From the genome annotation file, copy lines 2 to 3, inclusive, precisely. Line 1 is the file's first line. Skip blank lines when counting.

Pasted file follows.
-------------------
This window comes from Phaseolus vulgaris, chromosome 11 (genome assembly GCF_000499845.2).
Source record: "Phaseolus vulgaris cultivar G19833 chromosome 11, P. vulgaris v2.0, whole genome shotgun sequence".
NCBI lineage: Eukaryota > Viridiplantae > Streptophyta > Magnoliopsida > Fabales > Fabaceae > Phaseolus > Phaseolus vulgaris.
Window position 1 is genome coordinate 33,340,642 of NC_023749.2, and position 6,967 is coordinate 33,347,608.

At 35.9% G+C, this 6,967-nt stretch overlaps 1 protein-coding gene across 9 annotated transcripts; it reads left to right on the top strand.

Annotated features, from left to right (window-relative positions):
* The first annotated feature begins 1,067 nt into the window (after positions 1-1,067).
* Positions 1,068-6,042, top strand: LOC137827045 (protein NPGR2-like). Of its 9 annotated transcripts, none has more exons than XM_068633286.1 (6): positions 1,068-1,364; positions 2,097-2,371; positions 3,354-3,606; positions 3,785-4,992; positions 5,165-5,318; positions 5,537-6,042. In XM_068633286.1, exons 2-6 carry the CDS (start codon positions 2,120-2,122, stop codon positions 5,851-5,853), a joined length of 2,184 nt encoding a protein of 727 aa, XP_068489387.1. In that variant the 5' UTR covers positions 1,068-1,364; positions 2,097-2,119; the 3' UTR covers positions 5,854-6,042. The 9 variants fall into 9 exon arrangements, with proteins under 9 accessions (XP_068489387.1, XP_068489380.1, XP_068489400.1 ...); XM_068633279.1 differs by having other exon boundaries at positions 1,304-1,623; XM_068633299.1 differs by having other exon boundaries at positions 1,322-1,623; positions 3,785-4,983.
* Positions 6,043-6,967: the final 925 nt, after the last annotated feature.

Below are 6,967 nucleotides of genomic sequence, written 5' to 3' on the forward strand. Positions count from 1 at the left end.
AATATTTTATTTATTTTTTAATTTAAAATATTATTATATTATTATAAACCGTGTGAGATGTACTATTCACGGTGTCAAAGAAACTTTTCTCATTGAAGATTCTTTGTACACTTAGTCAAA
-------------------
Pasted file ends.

Source record: "Phaseolus vulgaris cultivar G19833 chromosome 11, P. vulgaris v2.0, whole genome shotgun sequence".
NCBI lineage: Eukaryota > Viridiplantae > Streptophyta > Magnoliopsida > Fabales > Fabaceae > Phaseolus > Phaseolus vulgaris.